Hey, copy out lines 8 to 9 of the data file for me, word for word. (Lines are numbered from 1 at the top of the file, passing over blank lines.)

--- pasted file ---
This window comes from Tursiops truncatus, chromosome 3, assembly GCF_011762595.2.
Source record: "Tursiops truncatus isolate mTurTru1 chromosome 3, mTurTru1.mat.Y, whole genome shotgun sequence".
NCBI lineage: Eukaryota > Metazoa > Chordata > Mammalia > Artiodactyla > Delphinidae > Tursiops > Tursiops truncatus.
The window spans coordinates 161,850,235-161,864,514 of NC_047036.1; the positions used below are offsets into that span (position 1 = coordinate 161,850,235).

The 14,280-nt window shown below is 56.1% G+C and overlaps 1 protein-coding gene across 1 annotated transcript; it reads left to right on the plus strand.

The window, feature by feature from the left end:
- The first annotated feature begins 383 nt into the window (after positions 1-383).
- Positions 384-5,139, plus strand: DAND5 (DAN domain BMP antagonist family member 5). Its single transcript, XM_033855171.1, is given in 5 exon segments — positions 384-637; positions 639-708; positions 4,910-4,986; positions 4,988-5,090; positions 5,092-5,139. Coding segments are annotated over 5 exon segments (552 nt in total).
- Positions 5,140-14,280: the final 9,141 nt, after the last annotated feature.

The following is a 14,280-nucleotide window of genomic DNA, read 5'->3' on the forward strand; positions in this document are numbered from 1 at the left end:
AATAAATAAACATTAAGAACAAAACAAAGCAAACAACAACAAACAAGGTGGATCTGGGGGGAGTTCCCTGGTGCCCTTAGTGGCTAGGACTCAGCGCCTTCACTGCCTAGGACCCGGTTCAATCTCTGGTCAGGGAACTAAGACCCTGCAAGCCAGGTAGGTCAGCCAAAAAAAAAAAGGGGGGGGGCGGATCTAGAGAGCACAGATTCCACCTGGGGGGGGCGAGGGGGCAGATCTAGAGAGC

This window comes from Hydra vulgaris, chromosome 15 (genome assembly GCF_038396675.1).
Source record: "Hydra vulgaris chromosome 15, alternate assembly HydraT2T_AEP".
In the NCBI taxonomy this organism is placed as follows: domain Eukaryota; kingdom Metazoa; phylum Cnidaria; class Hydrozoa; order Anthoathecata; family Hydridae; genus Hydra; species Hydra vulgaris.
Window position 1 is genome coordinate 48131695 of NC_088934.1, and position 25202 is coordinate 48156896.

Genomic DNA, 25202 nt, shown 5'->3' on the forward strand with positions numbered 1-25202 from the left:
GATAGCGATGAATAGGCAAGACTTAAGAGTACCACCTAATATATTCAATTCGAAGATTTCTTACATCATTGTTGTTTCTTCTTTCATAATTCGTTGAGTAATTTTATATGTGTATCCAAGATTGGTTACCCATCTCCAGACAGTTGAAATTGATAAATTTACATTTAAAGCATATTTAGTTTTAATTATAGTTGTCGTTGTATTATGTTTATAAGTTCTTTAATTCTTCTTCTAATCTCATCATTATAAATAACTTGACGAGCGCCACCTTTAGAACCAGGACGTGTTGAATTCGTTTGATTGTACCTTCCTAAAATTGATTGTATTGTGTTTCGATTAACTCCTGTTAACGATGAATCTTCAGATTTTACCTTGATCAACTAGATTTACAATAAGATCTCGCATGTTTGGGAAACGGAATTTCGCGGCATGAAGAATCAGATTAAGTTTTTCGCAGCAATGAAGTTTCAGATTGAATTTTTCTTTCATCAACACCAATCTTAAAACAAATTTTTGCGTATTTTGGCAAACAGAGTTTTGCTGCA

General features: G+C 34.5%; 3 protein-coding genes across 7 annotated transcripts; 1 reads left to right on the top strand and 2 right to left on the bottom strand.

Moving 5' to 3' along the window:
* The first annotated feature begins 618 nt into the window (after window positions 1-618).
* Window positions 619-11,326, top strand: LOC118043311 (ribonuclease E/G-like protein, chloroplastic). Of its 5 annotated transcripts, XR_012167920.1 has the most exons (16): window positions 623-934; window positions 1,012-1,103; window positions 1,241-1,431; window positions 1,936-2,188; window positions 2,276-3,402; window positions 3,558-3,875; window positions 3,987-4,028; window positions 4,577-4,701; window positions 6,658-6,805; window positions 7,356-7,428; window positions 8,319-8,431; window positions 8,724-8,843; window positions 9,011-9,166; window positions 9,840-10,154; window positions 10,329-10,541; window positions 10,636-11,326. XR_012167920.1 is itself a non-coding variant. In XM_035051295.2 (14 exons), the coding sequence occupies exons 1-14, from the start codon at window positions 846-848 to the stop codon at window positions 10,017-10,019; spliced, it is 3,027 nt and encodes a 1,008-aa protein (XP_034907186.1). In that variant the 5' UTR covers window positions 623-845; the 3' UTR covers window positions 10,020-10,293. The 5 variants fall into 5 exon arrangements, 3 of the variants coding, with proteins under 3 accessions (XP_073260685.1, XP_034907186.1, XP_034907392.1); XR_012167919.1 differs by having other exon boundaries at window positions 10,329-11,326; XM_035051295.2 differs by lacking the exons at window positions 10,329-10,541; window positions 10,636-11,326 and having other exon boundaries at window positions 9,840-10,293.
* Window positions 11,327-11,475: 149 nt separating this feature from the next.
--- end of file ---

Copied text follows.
- Positions 384-5,139, plus strand: DAND5 (DAN domain BMP antagonist family member 5). Its single transcript, XM_033855171.1, is given in 5 exon segments — positions 384-637; positions 639-708; positions 4,910-4,986; positions 4,988-5,090; positions 5,092-5,139. Coding segments are annotated over 5 exon segments (552 nt in total).
- Positions 5,140-14,280: the final 9,141 nt, after the last annotated feature.